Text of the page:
Lyns, I know what you mean. I'm 26. My first smear came back as abnormal, had a colp but I was told not to worry and come back in a year.

A year later, I go back and get a letter saying there's been a "high grade change". Me - instant freak out.

Got to my next appt to be told high grade just means it needs treatment. Well why not just say that then?!

So, I was not informed what the treatment was, in anyway. Even after having a loop extraction yesterday, I still had to use the internet to get information on what it was...

Don't get me wrong, the ladies were lovely and did everything they could to make me comfortable, but a bit of info before hand definitely would have helped

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Lyns82 said on 09 November 2013

On what planet do the nhs think it acceptable to send a letter to a woman telling her that she has a serious problem that needs treatment with no information as to exactly what that treatment will be or what it means? Oh yes, that would apparently be this planet.

Just opened my letter on a Saturday, so of course my only source of information about it is the Internet, and we all know how reliable that is! I could have a few cells burnt off or require a hysterectomy!

Absolutely appalling.

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Scottishkirsten said on 08 November 2013

I got a letter this morning saying I need to go under general and just need to wait for more info. Thank goodness for this site to give more information and hope don't need to wait too long for the procedure.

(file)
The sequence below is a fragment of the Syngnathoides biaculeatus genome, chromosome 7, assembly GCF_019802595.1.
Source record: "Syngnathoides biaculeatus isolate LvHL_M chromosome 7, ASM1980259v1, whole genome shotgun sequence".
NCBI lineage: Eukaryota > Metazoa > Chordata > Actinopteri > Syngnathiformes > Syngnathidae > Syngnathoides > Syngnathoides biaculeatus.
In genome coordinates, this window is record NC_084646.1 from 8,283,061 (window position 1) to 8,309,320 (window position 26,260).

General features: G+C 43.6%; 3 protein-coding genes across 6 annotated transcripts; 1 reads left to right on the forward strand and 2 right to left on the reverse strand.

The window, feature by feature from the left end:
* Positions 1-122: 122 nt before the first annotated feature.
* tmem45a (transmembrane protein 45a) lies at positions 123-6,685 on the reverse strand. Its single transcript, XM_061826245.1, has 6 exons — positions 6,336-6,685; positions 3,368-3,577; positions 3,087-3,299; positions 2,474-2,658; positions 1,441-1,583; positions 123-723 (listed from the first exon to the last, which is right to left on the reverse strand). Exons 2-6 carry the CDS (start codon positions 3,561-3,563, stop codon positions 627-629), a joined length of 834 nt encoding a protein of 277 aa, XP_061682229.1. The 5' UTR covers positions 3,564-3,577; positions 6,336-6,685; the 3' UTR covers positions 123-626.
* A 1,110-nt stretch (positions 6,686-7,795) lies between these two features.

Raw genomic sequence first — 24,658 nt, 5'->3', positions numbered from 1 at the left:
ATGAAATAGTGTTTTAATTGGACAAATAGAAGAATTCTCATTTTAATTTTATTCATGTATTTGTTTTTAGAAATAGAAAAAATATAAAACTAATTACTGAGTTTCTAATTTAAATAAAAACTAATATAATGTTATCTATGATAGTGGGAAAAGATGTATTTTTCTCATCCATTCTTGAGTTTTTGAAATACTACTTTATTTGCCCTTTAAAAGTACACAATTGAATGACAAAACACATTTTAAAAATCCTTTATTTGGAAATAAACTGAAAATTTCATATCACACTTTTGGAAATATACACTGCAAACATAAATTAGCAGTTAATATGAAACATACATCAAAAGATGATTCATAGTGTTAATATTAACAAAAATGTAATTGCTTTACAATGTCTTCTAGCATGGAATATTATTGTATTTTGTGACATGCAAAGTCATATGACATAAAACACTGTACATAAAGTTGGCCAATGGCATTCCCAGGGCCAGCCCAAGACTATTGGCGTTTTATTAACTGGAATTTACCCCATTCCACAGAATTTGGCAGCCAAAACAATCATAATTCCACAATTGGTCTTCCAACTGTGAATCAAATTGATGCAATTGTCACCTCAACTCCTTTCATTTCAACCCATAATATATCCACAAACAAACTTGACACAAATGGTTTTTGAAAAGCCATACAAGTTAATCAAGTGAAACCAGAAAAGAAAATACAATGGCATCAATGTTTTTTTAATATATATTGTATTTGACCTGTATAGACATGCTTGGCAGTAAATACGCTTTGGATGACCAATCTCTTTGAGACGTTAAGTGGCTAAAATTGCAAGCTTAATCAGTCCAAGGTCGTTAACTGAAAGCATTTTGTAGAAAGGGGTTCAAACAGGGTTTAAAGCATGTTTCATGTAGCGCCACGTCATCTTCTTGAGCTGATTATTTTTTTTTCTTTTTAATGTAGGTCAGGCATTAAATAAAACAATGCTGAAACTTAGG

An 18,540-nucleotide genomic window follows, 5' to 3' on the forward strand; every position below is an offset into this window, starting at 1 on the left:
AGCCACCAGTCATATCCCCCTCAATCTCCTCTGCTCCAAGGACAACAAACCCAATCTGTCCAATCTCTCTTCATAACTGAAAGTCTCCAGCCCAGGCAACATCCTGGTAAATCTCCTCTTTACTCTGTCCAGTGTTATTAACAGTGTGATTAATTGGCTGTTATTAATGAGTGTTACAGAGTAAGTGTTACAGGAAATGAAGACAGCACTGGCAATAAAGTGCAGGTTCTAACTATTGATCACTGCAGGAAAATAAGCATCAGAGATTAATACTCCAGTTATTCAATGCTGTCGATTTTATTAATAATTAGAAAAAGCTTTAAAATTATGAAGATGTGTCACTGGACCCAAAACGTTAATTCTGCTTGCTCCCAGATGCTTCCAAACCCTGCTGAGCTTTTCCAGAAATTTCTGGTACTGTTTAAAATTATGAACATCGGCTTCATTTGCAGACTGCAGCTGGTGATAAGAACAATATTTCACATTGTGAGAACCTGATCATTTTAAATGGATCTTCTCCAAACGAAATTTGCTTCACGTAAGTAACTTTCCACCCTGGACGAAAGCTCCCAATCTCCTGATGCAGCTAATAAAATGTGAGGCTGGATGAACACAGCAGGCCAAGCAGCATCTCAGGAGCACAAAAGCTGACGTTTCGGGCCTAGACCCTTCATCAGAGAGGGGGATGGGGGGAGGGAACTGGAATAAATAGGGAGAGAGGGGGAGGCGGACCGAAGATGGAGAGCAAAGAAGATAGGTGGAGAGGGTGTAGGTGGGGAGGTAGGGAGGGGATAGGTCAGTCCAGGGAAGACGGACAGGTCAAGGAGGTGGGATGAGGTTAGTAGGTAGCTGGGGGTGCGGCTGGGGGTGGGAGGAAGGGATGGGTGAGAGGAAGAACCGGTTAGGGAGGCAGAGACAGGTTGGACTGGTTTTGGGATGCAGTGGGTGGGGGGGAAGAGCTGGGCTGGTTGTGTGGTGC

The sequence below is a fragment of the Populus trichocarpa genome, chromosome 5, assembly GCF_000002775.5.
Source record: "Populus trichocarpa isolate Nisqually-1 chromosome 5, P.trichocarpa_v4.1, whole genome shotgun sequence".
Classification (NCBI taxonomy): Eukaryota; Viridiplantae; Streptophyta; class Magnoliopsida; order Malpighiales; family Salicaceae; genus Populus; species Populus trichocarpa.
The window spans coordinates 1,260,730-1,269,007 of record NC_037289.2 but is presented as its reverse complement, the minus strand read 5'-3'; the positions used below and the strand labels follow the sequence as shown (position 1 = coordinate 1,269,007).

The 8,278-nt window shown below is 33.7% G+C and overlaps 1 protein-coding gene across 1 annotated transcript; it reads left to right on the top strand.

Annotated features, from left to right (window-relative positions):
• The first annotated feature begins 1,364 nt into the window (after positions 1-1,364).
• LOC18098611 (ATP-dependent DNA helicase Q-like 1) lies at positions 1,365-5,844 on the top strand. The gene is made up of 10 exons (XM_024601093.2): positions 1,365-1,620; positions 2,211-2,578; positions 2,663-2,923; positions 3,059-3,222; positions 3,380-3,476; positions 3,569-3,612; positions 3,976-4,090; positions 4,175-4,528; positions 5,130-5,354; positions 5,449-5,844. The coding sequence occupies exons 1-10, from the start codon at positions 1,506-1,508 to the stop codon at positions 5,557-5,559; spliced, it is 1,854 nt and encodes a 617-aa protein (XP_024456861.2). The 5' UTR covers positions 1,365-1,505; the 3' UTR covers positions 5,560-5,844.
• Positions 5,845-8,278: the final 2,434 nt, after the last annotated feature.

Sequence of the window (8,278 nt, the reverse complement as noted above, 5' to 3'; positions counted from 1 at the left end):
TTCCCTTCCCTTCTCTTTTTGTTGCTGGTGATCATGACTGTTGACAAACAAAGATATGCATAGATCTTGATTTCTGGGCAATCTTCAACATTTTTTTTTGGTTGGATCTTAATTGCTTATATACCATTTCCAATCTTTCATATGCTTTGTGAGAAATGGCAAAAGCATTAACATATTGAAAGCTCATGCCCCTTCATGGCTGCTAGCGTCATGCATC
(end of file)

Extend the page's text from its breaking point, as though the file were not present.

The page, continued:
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cervix123 said on 09 October 2013

Hi ladies im 29 had lletz twice over the past 3 years and now being offered a hysterectomy. I was just wondering if anyone else has had this done due to abnormal cell and how it went for them any advise would be appreciated thanks.

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madamh said on 26 August 2013

Problems started again had colposcopy and other treatment been having yearly smears for a number of years now another abnormal smear test result appointment for treatment again. I am 60. I'm panicking...

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HPV testing after treatment

Six months after receiving treatment for abnormal cells in your cervix, a cervical screening test should be carried out to check for any cell changes.

If the test shows no or mild changes, the sample will also be tested for human papilloma virus (HPV).

If HPV is not found, you will not need to be screened for another three years.

If HPV is found, or more significant cell changes are detected, you should be referred for another colposcopy.